A. The right to belong to a country.
B. The right to take part in politics.
C. The right to go to school.
D. The right to live in freedom and safety.
E. The right to a private life.
F. The right to have opinions, to speak them and to share them with other people.
G. The right to be treated equally by the law.
H. The right to follow the religion you want to.
I. No-one has the right to treat you as his or her slave.
J. The right to get married and have a family.
K. The right to move around in your own country, to leave and return to that country if you want to.
L. The right to work.
M. Your rights must be unaffected by your race, colour, sex, language, religion, opinions, what you own, where you are from, where you were born or where you live.
N. The right be respected and respect others.
O. If someone hurts you, you have the right to go to another country for protection (seek asylum).
P. The right to be considered innocent until proved guilty, if you are accused of a crime,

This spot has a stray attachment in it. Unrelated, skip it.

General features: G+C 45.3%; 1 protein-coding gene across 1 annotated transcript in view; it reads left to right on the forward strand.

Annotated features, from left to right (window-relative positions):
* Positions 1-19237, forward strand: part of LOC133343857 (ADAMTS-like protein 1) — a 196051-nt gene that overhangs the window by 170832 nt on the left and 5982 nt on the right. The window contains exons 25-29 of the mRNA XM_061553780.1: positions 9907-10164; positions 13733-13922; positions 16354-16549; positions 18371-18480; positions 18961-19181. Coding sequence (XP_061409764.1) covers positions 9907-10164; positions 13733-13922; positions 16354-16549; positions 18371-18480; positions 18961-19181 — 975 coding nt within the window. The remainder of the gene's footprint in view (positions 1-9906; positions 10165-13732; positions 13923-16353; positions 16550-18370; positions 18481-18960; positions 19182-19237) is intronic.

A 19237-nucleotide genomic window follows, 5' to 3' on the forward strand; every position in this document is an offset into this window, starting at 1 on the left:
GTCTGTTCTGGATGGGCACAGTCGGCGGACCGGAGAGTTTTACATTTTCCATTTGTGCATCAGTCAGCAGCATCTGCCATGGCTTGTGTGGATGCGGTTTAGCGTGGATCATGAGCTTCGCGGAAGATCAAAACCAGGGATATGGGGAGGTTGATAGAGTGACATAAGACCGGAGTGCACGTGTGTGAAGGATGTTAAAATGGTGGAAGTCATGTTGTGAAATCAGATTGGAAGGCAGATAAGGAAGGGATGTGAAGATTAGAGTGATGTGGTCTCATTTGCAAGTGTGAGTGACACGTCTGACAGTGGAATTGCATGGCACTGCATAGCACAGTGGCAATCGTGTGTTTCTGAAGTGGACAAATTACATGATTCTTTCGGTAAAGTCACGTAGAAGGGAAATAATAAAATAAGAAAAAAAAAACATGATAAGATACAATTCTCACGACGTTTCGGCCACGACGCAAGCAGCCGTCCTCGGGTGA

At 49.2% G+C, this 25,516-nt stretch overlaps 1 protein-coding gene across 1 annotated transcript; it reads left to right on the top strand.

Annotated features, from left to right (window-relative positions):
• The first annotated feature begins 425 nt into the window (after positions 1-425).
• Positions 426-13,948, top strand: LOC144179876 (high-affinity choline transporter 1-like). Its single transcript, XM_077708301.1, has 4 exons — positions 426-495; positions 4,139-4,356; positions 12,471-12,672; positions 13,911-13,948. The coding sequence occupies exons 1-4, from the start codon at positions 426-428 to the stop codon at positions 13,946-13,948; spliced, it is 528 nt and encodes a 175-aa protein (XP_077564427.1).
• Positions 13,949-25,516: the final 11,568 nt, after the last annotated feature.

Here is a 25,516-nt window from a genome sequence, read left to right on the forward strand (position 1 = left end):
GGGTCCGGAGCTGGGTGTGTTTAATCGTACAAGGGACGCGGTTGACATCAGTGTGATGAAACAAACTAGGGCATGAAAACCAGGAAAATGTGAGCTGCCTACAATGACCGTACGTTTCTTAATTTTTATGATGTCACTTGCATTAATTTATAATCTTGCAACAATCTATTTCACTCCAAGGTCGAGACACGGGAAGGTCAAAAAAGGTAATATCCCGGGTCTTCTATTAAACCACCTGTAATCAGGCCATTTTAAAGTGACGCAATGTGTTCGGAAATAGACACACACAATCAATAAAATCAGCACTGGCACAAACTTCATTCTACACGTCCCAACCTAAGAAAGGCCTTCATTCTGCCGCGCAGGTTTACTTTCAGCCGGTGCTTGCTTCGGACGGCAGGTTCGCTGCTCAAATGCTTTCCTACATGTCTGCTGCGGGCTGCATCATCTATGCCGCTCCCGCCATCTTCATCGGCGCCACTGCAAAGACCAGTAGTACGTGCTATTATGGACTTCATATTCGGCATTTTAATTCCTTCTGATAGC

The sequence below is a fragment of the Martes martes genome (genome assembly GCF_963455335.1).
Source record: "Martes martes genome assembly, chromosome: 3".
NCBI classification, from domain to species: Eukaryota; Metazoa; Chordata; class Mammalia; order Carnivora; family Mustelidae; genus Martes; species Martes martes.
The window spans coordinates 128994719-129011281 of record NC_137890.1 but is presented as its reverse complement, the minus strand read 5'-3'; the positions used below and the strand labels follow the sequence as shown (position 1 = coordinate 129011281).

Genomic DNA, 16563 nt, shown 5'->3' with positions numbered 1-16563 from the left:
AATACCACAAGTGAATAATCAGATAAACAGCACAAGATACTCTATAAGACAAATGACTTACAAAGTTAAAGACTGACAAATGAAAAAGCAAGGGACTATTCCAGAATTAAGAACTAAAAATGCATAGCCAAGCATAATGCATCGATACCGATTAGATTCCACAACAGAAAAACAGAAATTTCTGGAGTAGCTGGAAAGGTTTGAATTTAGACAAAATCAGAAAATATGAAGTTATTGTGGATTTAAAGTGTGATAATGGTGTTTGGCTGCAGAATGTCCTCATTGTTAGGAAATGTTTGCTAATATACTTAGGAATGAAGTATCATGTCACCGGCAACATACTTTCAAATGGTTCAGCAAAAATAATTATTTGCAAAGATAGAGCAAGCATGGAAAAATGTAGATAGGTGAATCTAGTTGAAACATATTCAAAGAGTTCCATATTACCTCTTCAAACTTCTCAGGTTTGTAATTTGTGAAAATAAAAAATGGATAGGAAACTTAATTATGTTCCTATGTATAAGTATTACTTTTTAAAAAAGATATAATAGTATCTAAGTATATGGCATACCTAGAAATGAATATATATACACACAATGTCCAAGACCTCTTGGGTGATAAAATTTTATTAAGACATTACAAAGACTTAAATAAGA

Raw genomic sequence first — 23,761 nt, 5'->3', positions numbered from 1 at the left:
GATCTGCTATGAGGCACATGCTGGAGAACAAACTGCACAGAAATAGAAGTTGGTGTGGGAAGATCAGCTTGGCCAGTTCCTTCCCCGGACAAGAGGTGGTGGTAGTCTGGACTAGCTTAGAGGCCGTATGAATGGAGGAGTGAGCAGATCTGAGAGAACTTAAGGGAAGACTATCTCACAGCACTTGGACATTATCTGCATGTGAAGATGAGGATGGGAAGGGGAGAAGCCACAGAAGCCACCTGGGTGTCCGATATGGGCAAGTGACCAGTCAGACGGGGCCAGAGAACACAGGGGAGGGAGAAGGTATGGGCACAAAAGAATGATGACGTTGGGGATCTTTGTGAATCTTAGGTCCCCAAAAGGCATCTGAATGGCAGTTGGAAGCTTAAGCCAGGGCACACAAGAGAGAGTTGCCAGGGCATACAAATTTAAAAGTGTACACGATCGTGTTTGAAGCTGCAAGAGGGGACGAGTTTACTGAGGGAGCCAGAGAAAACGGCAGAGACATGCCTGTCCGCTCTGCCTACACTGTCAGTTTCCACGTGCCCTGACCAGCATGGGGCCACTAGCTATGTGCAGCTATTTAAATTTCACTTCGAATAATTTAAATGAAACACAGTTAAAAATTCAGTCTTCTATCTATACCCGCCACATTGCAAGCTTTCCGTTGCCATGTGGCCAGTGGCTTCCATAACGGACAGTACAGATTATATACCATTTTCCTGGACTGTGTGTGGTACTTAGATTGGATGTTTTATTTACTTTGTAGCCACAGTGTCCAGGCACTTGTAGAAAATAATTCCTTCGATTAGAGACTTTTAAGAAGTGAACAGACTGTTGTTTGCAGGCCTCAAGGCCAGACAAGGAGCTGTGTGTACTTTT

Q. Nobody has the right to punish you or put you in prison without a good reason.
R. Nobody has the right to take your things from you without a good reason.
S. Nobody has the right to torture you.
T. No-one has the right to take away your rights.
These examples are simplified versions of some of the 30 articles in the Declaration of Human Rights. They are designed to be used with our lesson plan and do not attempt to offer a full summary of all 30 articles (we've removed some that were difficult to simplify or required prior knowledge). For the full Declaration, click on the link to the World Service website in the right-hand, dark-blue box.